As stated above, I ran to my nearest Imax screen to witness E.T. a few weeks ago and had quite the experience. Now, I’ve seen Spielberg’s sci-fi classic at least a hundred times, but there’s a huge difference between watching a film on your couch where everyday life (and cellphones) tend to hamper the viewing experience, and being forced to pay attention to a massive movie screen in a darkened theater with nothing but an enormous bucket of popcorn as your guide. As such, I picked up things I never noticed before, unique details — a piece of dialogue here, a character quirk there — that had somehow always slipped past my senses on the small screen.

I’m pretty sure I’ve seen Jaws roughly 1,234,562 times in my lifetime, so it’s possible I’ve already absorbed every ounce of its greatness. Here’s to hoping this viewing experience swims up and bites me on the ass!

The BIG finale

Make no mistake, as good as Jaws is in its opening hour, this classic tale saves its best for last. After spending a great deal of time getting to know our characters, namely Chief Brody and oceanographer Matt Hooper, Spielberg shifts to full-on adventure mode in the second half. Our heroes pack the rubbers and take to the high seas with the ever-so-charming Quint to catch a very large predator that presumably injured some bathers. Eventually, Quint loses his mind, destroys his boat and forces Hooper to hop into Bruce’s domain via an anti-shark cage.

As Chief Brody fears, the shark rips the cage to pieces before turning its attention to Quint and Brody. We get Quint’s horrible death —

Followed by Brody’s last stand. Our heroic Chief ascends the mast of the great Orca as it slowly sinks below the surface. John Williams’ score kicks up. The shark, chewing on an air tank like it was an electric toothbrush, appears, steals Brody’s spear, vanishes and reemerges some 50 yards away. Brody takes aim, looking for a clean shot at the air tank … the shark charges, and the rest is history:

Yeah, yeah, who cares if Mythbusters debunked Bruce’s death-by-exploding air tank? The entire last 20 or so minutes of Jaws are undeniably spectacular in a Bruised Forearm movie sort of way. After all the careful buildup, character development, and intensity, we get a glorious payoff that shrugs off the slow-building tension and goes for out-and-out suspense. It’s beautiful and will look absolutely killer on an Imax screen.

Jump scares

If you’re lucky enough to see Jaws with an audience full of eager-to-be-frightened newbies, get ready for a lot of fun. Spielberg’s flick still has the power to shock and awe with the best of them. On the small screen, moments like Ben Gardner’s head and the iconic “We’re gonna need a bigger boat” scene are executed well enough to make my teenage daughter jump out of her socks. In a packed theater, the reactions to such bits would put even the likes of Spider-Man: No Way Home to shame.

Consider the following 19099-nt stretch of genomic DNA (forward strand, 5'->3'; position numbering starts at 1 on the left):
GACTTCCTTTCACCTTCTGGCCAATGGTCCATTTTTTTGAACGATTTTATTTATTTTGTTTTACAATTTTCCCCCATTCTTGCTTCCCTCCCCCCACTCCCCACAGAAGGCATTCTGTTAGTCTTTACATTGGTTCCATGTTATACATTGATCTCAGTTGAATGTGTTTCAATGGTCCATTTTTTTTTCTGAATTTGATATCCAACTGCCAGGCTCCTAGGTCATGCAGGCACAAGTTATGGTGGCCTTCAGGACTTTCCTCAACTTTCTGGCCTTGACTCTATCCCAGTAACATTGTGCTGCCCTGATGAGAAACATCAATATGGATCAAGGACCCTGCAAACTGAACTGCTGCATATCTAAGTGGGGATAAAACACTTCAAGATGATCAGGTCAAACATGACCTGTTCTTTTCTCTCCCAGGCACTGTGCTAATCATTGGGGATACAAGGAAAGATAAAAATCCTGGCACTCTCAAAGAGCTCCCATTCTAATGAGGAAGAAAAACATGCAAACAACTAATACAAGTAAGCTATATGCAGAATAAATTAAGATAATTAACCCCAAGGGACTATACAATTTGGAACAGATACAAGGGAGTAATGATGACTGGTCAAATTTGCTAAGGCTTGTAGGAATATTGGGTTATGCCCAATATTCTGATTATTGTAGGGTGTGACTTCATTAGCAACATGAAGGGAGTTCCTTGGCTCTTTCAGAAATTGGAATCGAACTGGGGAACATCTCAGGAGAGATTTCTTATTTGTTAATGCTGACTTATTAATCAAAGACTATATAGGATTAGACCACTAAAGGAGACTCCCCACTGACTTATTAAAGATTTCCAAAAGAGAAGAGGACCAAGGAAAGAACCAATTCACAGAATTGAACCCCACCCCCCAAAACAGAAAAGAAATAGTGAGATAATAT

Honestly, I would give $3,000 for me by myself to see this sucker on opening night with a crowd full of unsuspecting moviegoers — the beginning, the middle, the whole damned thing! Can we invent time travel already?

It’s NOT Marvel

At the risk of sounding like a movie snob, one of the best reasons I can give you to go and see Jaws on the big screen (whether or not you’ve seen it thousands of times at home) comes down to one thing: it’s not Marvel. Sometimes I think we’ve become so inundated with cheap movie products that we forget what a real cinematic experience is supposed to feel like.

Hint: you’re not supposed to forget the movie you watched the moment you leave the theater. Great films stay with you forever.

As much as I’ve (mostly) enjoyed the MCU, the DCEU, the Star Wars EU, and whatever other EUs exist, none come close to matching the power and ferocity of a film like Jaws. If you haven’t seen it, this is the perfect opportunity to see what all the hoopla is about. If you have seen it, then this is the perfect opportunity to see Spielberg’s masterpiece the way it was truly meant to be seen — on the biggest screen possible.

Believe me when I tell you, this is not a typical run-of-the-mill production! It’s not some cynical cash grab! It’s not a bland superhero film! And it isn’t a cheap Disney+ TV show! It’s a classic.

It’s Jaws.

Leave a comment

Name *
Add a display name
Email *
Your email address will not be published